Half the World Still Breathes Polluted Air

The latest Yale Environmental Performance Index reports that 3.5 billion people still live in places with unsafe pollution levels.

Image REUTERS/B Mathur
Smog cover New Delhi, Indian on November 14, 2012. (REUTERS/B Mathur)

Global leaders gathered at the World Economic Forum in Davos last week to jostle over whose economy is booming the most. But they’re also competing in a newer ranking: who takes the best care of their environment.

For the past 15 years, Yale and Columbia University researchers have been tracking what they call the Environmental Performance Index—a biennial, data-intensive ranking of how well 180 countries protect the health of their populations and ecosystems. Finland topped the list this year, followed by Nordic compatriots Iceland, Sweden, and Denmark. The bottom included weak and failing states like Somalia, Eritrea, Afghanistan. The U.S. clocked in at 26.

Overall, the EPI shows major improvements in worldwide access to safe water but paints a dire picture of air pollution: 3.5 billion people, more than half of humankind, live in areas where air pollution exceeds the safe level designated by the World Health Organization.

“We like to call it the tale of two indicators,” says EPI report author Angel Hsu, a professor of forestry and environmental studies at Yale. “Over the past decade the global community has achieved success in reducing the number of people dying from unsafe water, but we have not been achieving those same results in air pollution. Air pollution has gotten worse and more people are dying from air pollution.”

(Yale EPI)

Hsu credits the United Nations “Millennium Development Goals,” which guided development policy from 2000 to 2015, with targeting unsafe drinking water with clear goals and monitoring; the number of people lacking access to clean water has plunged from 960 million to 550 million since 2000. But the findings also point to the high stakes of choosing the right indicators to track. “These global targets and indicators create these path-dependencies for collecting some types of data while overlooking others,” Hsu says.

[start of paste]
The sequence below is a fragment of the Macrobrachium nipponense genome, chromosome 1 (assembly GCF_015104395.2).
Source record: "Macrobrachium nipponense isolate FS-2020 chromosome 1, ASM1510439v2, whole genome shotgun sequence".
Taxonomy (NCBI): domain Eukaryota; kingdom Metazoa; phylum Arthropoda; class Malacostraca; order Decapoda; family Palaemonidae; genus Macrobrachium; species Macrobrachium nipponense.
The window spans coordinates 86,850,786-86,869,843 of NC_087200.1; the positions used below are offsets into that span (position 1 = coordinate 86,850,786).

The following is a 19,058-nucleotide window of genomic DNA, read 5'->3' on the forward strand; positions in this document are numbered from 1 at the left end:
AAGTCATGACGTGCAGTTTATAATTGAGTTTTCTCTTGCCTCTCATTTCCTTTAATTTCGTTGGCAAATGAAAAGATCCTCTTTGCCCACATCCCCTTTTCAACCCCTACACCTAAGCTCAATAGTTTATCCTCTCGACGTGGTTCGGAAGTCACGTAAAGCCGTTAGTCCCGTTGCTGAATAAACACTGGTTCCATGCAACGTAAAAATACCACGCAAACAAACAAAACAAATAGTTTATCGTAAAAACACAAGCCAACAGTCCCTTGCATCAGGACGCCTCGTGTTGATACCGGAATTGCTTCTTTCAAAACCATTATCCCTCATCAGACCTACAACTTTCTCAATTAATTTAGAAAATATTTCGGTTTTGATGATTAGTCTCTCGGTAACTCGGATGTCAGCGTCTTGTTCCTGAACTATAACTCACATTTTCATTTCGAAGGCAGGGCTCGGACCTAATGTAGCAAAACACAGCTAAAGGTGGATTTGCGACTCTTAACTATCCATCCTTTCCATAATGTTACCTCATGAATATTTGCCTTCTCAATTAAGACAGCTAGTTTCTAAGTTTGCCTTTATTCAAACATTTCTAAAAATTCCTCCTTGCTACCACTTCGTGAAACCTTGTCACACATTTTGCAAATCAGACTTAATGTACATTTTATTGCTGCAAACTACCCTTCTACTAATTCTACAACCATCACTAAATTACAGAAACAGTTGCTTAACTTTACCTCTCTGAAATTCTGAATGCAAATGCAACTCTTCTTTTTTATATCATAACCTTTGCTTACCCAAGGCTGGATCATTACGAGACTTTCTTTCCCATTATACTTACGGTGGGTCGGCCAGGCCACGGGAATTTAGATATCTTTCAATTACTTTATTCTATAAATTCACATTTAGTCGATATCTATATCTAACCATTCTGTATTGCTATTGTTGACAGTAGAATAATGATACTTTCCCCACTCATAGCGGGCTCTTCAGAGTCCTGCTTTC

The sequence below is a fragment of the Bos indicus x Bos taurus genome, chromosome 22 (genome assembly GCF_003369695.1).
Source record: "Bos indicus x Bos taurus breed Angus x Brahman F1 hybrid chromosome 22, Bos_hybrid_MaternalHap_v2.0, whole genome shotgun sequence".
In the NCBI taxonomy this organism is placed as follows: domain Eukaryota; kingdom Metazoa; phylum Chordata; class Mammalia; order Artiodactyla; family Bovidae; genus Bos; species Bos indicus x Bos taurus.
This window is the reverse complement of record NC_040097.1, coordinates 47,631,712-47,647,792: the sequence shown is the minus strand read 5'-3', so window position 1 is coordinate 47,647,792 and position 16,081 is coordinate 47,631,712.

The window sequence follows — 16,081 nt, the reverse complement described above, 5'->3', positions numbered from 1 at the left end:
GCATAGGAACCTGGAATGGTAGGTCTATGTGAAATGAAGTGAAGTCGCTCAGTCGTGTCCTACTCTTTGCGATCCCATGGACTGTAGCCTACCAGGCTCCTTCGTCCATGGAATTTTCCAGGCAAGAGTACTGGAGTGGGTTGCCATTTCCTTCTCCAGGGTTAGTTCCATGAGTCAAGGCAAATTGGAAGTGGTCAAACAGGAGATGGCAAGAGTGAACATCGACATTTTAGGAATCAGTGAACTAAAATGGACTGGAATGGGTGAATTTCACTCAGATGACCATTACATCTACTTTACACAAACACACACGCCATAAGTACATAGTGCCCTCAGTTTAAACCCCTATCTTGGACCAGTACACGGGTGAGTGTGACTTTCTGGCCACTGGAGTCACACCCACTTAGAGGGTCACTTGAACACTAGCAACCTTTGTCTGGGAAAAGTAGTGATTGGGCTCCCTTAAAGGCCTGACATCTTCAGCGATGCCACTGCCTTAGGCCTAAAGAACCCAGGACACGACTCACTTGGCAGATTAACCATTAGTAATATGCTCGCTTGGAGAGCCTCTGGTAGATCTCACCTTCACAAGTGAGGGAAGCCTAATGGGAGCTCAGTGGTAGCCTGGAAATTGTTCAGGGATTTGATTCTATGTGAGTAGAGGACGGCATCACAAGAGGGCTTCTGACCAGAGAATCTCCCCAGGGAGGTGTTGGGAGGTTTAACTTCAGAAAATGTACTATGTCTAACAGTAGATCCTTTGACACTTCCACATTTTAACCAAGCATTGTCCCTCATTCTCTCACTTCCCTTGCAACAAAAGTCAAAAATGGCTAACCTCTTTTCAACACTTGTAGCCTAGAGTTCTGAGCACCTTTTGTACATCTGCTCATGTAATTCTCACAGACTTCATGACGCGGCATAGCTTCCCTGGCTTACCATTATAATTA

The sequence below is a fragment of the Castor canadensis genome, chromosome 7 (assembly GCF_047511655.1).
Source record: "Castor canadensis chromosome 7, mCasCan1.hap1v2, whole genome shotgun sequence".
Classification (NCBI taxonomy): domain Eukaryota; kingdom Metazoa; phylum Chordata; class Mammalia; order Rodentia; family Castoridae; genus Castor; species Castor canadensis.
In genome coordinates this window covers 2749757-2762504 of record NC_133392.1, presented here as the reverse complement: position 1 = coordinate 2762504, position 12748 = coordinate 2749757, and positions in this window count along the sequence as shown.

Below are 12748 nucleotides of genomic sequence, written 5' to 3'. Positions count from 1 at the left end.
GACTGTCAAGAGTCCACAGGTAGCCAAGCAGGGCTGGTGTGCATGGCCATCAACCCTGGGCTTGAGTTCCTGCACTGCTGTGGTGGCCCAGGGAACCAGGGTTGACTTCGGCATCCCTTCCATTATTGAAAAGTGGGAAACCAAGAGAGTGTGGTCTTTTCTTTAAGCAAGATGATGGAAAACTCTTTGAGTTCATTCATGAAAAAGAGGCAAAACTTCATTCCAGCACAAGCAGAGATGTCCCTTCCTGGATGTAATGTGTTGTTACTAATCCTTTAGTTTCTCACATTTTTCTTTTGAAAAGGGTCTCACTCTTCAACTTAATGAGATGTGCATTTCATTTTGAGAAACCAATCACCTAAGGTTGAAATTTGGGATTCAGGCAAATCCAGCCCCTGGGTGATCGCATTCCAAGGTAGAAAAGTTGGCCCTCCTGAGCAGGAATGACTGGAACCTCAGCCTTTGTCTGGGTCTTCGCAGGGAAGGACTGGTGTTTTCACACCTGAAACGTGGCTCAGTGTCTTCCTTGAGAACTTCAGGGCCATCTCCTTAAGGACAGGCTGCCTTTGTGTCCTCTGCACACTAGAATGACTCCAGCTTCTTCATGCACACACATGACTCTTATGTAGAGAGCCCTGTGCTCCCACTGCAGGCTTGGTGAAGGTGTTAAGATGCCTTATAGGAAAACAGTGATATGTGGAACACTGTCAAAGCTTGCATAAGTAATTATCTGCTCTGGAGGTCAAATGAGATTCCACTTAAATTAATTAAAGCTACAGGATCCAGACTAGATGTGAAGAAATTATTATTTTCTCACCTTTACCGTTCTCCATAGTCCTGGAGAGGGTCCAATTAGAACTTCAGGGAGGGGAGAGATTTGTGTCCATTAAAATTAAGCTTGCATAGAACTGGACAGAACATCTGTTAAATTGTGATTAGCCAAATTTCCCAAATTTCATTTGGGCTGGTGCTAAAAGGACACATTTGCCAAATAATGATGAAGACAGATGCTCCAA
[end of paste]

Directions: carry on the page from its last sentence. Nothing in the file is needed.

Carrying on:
For instance, the EPI found many countries have made tremendous progress toward the habitat protection goals set by the 1993 Convention on Biological Diversity—the global community is less than 2 percent away for both terrestrial and marine habitats. But when the EPI researchers noticed pretty huge rates of improvement since the last study, they wanted to dig a little deeper.

For the first time in the EPI, we collected and calculated indicators to see where those parks are actually overlapping with where species habitats are and what habitats species need to survive, and there’s a gap,” Hsu says. In other words, sheer land mass isn’t the best indicator for tracking the health of animal populations. In fact, nations often establish park land in marginal areas that aren’t necessarily the best for preserving wildlife, but which don’t interrupt lucrative development elsewhere.

The report also stresses the global need for additional wastewater treatment resources. The team assembled a new dataset of wastewater infrastructure using a fairly broad definition: Does a country treat any municipal, household, or industrial effluent before it gets flushed out into the environment? An astonishing 23 percent of countries failed to meet even that minimal threshold. Assisting in water treatment infrastructure for these countries should be a top development priority in the coming years.

(Yale EPI)

As may be expected, the EPI depicts very tight correlations between GDP per capita and a nation’s environmental health performance, Hsu says. But that relationship breaks down on specific measurements. For instance, wealthy European nations like the U.K., Germany, and Austria score much lower than their income bracket on nitrogen dioxide pollution, which has been linked to exhaust from diesel cars. In fact, subpar air pollution pops up in cities all over the world, developed and developing.

The rankings aren’t meant to be an end in themselves though—the goal is to spur countries to action. And that’s worked in the past. When the 2014 EPI called out India’s urban air pollution as worse than Beijing’s, it spurred international news coverage and prompted India to develop an air quality index of its own. With the UN’s new Sustainable Development Goals and the Paris climate change treaty now on the books, this centralized monitoring has an even greater potential to shape national efforts on environmental quality.

About the Author

  • Julian Spector is a former editorial fellow at CityLab, where he covers climate change, energy, and clean tech.